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Three Muslim women confront polygamy in Twice, Thrice, Frice

Three women—one an MBA student in her early 30s, one a painter and real estate agent in her 40s, and the eldest a stay-at-home wife and mother in her 50s—hang out in the kitchen and debate relationships while the men linger offstage. So far, so familiar. But the twist in Fouad Teymour’s Twice, Thrice, Frice, now in a world premiere with Silk Road Rising and the International Voices Project, is that the sticking point in the relationship debate is whether polygamy (that is, for men) is something devout Muslim wives should accept.

The youngest, Samara (Marielle Issa), argues strenuously for the acceptance of the practice. Atheist Amira (Catherine Dildilian), who finds her spirituality in Kahlil Gibran’s The Prophet, resents the aspersions Samara casts against nonbelievers, while Khadija (Annalise Raziq) seems content with her role as the wife of an academic. But when a plot twist takes the debate beyond the realm of the purely theoretical, Teymour’s comedy takes on sharper elbows. However, subsequent developments begin to feel predictable, even as the trio of actors at the center of it find many moments of honesty and wit in Patrizia Acerra’s staging.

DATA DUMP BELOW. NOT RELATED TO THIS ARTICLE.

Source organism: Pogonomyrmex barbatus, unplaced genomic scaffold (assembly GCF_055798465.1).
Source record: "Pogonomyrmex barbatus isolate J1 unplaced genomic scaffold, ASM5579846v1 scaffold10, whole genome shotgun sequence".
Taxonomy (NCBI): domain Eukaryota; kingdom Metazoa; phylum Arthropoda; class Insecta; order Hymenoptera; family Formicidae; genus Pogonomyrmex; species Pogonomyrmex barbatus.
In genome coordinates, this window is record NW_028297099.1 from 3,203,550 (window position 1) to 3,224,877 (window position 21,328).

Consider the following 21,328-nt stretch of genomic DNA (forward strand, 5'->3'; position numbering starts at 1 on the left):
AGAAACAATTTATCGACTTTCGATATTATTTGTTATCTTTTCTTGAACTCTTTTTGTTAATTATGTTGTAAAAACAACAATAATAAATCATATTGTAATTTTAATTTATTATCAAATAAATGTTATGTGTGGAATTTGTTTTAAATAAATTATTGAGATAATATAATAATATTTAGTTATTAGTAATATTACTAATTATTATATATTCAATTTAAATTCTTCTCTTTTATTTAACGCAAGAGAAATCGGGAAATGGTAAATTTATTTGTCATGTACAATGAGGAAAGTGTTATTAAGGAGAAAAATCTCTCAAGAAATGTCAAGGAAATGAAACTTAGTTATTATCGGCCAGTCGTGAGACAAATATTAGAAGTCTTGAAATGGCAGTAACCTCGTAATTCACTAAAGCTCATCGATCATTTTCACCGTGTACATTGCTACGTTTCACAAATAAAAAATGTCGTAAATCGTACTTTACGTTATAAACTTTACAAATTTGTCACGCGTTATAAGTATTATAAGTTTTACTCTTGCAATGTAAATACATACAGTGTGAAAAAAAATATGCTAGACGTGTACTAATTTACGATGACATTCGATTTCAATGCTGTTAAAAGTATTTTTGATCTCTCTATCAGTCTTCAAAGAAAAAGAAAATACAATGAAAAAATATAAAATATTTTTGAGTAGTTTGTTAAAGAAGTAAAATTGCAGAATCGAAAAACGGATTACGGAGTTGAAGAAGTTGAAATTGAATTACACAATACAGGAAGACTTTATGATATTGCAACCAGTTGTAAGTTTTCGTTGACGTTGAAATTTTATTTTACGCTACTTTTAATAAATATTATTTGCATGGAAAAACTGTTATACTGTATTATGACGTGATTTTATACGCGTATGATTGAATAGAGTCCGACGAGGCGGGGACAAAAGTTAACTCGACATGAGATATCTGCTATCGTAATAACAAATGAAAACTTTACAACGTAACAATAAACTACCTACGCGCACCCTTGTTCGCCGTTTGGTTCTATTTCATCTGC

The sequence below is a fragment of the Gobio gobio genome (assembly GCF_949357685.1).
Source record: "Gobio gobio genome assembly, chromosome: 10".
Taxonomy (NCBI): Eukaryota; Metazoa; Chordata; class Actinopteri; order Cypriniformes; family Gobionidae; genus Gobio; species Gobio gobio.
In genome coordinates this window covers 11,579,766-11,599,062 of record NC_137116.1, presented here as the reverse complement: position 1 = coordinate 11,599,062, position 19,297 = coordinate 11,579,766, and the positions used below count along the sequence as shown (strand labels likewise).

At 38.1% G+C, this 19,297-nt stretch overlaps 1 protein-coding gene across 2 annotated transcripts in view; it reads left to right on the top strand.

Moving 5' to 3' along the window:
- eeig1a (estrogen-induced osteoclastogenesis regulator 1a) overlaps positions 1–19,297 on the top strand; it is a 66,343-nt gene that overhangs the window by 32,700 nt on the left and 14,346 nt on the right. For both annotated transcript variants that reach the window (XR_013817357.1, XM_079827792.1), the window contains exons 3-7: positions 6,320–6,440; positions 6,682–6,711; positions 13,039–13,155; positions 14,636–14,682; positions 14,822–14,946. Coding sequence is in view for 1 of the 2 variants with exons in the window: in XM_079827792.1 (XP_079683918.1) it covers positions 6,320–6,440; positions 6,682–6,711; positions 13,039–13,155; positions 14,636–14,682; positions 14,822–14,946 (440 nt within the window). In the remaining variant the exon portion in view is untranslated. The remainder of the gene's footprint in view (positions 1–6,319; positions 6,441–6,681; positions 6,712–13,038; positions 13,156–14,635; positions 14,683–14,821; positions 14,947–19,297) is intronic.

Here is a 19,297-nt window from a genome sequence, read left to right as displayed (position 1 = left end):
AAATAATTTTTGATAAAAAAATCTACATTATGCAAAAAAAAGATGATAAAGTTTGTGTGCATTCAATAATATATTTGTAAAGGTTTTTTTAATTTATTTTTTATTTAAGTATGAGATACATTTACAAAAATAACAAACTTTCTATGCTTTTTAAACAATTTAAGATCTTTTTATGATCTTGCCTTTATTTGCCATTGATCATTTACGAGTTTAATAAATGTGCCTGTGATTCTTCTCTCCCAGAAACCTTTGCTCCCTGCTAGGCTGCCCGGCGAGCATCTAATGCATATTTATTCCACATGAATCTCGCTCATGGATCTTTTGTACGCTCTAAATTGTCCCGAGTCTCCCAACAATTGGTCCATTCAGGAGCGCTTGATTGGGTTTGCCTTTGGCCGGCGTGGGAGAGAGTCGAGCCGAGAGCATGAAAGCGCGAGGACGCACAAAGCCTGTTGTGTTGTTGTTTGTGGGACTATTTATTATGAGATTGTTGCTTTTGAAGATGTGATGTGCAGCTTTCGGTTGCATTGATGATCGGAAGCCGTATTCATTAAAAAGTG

Issa has the toughest job, as Samara’s piousness seems tailor-made to set her up for a fall. Dildilian is excellent as a woman whose childhood in Iraq seems far away, but who can never forget the upheavals and violence there (in part because her husband’s work with Doctors Without Borders takes him there). And Raziq is delightful as a woman who finds her loyalties tested in many directions and ends up finding the strength to be loyal to her own heart.  v

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